DAVIS: Well, first of all, you'll have to check the record that they were referring to the direction to Michael Cohen to make these payments. But they also acknowledge when he filed a campaign finance report that they were donations by him in his 2017 disclosure forms. And Giuliani himself acknowledged it.
So there is really not a dispute of fact here. It's not about credibility on this issue. It is an undisputed fact that Donald Trump lied. Then his own lawyer said he lied, in effect, and that he was involved and aware, even though he said he wasn't, and then his own lawyers in their letter to the special counsel indicated as such.
BERMAN: Are there more tape recordings? You released one recording of Michael Cohen and the president talking about one payment that had to do with "The Enquirer." Are there any other recordings?
DAVIS: I don't know. I can't answer that question yet. We'll just have to see what happens on other recordings.
BERMAN: All right, we're going to go look for the letter where you say that the president's legal team admits that the president directed Michael Cohen to make these payments, because that is important here.
But I want to ask you about something else you've said. You've said, again, in the interviews you've done over the last 24 hours or so, that Michael Cohen has knowledge about the computer crime of hacking and whether or not Mr. Trump knew ahead of time about that crime and even cheered it on. Please explain.
DAVIS: Well, it was a little bit less definitive than that. I said it's my observation that Mr. Cohen has knowledge that would be of interest to the special counsel about the issue of whether Donald Trump ahead of time knew about the hacking of e-mails, which is a computer crime that was the subject of the indictment of the 12 Russians. And we'll just have to see what Mr. Cohen is able to say from direct knowledge when and if he discusses this with the special counsel.
BERMAN: So when and if. He has not had that discussion with the special counsel?
DAVIS: So I can't answer that question except to say that I believe he has knowledge that would be of interest to the special counsel.
BERMAN: You believe he has knowledge that would be of interest. Does he know that the president knew beforehand of the hack?
DAVIS: I can only say, because I'm an attorney, I'm limited, I usually like to answer direct questions if you have known me throughout the years, but when you're an attorney and your client shares confidences with you, you can't reveal them at the risk of waving all of your attorney/client privilege on confidences.
But I am willing to say my observation is that the topics relating to hacking and the crime of hacking laid out in the indictments to the 12 Russians, that there are subjects that Michael Cohen could address that would be of interest to the special counsel.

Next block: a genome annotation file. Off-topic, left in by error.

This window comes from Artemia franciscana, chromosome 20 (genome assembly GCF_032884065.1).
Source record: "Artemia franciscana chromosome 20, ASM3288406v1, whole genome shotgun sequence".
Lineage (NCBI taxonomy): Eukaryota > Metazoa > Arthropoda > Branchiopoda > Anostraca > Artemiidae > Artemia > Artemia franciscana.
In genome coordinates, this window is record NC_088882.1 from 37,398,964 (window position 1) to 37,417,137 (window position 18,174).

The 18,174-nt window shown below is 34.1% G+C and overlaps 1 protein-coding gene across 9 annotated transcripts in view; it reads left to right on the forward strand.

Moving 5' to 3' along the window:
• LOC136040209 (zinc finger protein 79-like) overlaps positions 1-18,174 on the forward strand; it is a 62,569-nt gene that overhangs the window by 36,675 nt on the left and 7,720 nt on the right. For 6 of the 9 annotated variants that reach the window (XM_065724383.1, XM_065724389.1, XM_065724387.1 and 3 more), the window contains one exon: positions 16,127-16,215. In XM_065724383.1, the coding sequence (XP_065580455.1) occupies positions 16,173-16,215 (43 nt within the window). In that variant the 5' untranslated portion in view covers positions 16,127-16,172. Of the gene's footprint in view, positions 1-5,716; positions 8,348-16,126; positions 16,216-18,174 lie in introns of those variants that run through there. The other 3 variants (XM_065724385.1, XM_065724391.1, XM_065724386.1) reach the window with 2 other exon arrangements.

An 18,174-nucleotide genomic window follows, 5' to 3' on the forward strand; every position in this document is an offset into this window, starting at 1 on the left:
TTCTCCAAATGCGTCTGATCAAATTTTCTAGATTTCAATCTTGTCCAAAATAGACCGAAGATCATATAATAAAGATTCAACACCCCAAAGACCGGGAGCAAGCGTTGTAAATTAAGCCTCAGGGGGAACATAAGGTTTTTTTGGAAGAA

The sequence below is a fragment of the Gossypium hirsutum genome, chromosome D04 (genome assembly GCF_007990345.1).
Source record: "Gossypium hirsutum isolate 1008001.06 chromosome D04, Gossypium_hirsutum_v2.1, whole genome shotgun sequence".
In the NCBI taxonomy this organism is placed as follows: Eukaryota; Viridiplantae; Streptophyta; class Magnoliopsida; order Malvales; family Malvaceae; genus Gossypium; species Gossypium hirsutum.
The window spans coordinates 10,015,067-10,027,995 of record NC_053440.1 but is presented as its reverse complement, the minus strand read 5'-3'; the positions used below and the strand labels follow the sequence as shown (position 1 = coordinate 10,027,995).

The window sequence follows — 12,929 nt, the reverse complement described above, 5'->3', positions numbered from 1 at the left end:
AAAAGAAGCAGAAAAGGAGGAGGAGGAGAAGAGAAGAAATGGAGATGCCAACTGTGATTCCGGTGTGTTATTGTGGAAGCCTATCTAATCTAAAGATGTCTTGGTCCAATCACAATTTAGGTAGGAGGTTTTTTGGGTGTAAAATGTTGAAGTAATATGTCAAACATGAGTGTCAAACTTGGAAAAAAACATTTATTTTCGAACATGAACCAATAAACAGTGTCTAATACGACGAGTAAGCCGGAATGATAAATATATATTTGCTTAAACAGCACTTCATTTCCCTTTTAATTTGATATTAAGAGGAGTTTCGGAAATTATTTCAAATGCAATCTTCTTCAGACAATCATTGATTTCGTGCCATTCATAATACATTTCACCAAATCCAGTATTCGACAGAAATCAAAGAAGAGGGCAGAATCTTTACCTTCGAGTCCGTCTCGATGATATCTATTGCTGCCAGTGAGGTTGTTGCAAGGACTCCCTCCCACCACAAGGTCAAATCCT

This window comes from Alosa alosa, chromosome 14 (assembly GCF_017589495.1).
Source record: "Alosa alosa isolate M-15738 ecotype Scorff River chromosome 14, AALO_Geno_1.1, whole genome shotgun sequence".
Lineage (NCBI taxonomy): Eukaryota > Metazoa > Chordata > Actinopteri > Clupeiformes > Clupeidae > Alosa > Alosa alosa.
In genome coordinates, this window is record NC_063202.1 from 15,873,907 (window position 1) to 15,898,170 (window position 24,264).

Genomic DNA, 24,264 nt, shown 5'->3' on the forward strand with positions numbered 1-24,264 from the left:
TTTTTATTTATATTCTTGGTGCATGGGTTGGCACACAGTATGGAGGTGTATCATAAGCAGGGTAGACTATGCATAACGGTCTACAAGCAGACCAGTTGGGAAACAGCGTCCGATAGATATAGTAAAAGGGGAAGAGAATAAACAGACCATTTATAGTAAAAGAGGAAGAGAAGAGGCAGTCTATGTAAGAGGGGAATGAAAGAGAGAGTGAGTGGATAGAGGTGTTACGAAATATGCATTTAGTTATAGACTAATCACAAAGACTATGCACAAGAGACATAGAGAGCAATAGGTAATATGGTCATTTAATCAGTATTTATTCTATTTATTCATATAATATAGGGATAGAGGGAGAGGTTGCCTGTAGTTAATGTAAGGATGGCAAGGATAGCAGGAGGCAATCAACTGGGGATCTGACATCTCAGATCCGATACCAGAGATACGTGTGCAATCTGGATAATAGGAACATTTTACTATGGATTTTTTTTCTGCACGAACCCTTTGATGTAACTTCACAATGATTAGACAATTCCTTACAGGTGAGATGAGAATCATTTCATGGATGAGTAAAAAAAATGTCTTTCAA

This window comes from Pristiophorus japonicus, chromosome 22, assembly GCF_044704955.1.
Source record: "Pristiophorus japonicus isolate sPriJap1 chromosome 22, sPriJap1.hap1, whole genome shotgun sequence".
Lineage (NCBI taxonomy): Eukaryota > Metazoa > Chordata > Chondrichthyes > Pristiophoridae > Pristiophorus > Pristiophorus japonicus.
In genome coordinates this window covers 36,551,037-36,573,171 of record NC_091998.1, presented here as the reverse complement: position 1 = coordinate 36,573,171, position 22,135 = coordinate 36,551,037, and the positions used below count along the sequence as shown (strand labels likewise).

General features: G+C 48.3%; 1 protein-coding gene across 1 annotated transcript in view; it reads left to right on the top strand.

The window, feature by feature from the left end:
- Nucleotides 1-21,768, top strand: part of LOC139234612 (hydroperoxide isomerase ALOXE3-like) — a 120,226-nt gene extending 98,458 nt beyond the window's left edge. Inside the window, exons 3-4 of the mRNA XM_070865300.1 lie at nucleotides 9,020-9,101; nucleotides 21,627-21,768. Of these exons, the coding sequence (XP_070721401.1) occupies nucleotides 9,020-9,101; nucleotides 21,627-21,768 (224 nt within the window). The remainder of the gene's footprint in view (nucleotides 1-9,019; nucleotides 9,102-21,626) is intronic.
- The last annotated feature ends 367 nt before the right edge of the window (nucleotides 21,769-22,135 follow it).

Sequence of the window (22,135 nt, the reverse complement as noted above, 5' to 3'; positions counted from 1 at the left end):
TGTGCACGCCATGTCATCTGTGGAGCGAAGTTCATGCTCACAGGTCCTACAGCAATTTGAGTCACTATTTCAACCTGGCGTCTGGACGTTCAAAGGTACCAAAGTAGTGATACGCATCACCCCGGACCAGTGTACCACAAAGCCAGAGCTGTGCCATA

BERMAN: You say could, which indicates that he has not. I'm just saying, the implication of the words you are choosing carefully, and you choose your words very carefully, are that he could discuss it, which implies that he has not yet. Has there been any conversation between the special counsel's office and Michael Cohen?
DAVIS: So let me contradict the implication and simply say I can't answer the question whether he has or whether he hasn't.
BERMAN: Had any discussions?
DAVIS: I don't want to interfere in anything the special counsel is doing. I think he's a great man, operating silently like a submarine, no leaks.
DAVIS: And I don't want to say anything regarding his activities, whether or not Mr. Cohen has talked to him.
BERMAN: Was this subject -- was this subject that you have been the one to primarily bring up since yesterday, this idea that possibly Michael Cohen has knowledge of some kind of the president's mindset before the hacking -- was that part of the agreement that you and Michael Cohen reached with the Southern District of New York?
DAVIS: No. The agreement in the Southern District was about a crime that Michael Cohen admitted to and said that the president of the United States directed and coordinated that crime making him complicit and equally culpable. And then as evidence of that, I have cited other members of his legal team who have corroborated that statement.
BERMAN: One of the things that came up, and "The Washington Post" report this as they've looked over the documents, is that the Trump Organization reimbursed Michael Cohen for these payments that he made in an amount greater than the actual payment. Why?
[07:25:14] DAVIS: That's easy.